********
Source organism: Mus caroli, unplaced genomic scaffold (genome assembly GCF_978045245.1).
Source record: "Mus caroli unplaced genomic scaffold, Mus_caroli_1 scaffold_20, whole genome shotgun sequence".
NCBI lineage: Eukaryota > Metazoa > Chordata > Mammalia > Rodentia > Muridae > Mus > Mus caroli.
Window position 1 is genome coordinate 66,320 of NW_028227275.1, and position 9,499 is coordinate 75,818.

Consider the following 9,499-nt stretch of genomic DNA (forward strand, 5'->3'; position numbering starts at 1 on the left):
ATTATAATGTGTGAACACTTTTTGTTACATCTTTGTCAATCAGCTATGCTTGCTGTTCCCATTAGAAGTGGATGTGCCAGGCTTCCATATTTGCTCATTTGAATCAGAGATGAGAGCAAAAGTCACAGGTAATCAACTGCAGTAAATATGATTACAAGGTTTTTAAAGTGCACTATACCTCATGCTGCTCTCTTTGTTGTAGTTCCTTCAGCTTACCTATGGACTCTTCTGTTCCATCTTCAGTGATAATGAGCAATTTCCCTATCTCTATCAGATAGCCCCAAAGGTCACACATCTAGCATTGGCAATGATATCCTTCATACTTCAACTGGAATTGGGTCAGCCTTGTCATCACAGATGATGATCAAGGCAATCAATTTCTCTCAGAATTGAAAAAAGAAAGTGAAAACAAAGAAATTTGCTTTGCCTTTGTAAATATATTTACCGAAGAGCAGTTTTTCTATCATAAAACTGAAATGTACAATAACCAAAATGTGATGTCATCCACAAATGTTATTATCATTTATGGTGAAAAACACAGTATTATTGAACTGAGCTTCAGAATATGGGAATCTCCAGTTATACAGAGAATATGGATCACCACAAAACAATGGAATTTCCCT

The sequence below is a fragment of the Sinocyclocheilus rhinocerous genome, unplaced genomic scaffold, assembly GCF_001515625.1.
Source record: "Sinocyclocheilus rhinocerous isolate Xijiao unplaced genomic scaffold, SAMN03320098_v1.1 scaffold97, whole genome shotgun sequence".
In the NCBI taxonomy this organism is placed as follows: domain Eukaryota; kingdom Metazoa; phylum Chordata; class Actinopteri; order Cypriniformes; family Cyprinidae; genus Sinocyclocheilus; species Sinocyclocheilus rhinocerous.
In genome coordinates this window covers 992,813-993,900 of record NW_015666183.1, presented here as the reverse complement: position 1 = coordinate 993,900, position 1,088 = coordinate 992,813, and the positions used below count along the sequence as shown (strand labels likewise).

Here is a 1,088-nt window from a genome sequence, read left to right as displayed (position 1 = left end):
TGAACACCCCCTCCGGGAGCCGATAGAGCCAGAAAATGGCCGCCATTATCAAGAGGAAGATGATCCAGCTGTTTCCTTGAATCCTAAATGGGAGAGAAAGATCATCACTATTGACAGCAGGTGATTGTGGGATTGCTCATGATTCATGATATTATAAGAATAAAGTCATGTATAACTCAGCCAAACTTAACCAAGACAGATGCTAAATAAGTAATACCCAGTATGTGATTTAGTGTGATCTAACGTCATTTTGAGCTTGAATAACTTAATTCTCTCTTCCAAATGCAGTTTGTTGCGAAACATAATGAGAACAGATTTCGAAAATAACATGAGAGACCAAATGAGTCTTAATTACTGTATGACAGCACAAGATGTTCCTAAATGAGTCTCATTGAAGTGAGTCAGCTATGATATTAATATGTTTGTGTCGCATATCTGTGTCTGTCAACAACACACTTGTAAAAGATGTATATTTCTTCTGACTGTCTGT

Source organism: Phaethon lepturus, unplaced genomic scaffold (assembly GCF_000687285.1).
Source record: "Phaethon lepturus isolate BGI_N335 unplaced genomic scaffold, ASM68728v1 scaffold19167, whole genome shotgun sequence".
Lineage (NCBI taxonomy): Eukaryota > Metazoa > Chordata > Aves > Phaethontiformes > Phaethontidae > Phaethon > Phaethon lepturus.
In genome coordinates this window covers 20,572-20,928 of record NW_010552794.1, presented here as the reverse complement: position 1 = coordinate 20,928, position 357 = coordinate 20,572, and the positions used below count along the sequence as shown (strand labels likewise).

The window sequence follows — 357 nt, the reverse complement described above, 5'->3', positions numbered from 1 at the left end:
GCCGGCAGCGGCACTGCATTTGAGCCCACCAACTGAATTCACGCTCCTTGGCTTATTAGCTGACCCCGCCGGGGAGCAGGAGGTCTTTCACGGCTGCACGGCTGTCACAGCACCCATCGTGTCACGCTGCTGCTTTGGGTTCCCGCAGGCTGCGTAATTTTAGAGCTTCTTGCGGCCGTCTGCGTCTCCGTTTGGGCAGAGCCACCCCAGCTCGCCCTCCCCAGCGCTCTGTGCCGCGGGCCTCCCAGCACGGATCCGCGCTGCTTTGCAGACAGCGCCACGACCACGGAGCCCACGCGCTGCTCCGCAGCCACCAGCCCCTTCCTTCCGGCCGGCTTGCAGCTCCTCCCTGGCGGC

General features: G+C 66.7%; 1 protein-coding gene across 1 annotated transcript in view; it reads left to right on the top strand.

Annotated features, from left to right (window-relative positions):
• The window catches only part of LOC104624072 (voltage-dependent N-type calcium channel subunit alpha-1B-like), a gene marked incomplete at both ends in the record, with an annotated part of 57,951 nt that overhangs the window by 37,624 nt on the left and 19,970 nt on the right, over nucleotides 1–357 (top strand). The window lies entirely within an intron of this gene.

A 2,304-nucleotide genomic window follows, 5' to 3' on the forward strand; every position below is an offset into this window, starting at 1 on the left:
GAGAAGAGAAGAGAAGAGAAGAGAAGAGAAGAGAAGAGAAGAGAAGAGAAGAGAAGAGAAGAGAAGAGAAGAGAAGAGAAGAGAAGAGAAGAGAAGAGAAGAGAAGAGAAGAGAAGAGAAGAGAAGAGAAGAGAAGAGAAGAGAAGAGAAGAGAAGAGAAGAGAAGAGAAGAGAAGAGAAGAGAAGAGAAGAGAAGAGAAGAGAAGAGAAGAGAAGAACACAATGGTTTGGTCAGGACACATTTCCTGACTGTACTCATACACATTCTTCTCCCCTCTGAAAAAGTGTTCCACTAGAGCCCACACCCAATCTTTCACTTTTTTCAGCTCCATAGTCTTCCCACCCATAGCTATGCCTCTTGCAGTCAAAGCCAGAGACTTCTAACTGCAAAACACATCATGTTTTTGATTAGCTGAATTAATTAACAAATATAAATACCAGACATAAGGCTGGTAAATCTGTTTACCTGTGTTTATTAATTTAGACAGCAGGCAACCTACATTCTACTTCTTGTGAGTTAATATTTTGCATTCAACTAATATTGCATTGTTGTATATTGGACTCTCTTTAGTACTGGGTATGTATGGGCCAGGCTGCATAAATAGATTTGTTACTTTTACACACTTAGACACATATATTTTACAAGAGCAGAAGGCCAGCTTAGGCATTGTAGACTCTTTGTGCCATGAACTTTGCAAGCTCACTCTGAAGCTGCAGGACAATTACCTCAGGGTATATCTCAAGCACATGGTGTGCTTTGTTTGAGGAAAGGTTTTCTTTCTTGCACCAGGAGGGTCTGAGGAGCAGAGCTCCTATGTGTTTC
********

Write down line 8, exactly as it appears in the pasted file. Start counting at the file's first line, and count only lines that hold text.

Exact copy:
Source record: "Sinocyclocheilus rhinocerous isolate Xijiao unplaced genomic scaffold, SAMN03320098_v1.1 scaffold97, whole genome shotgun sequence".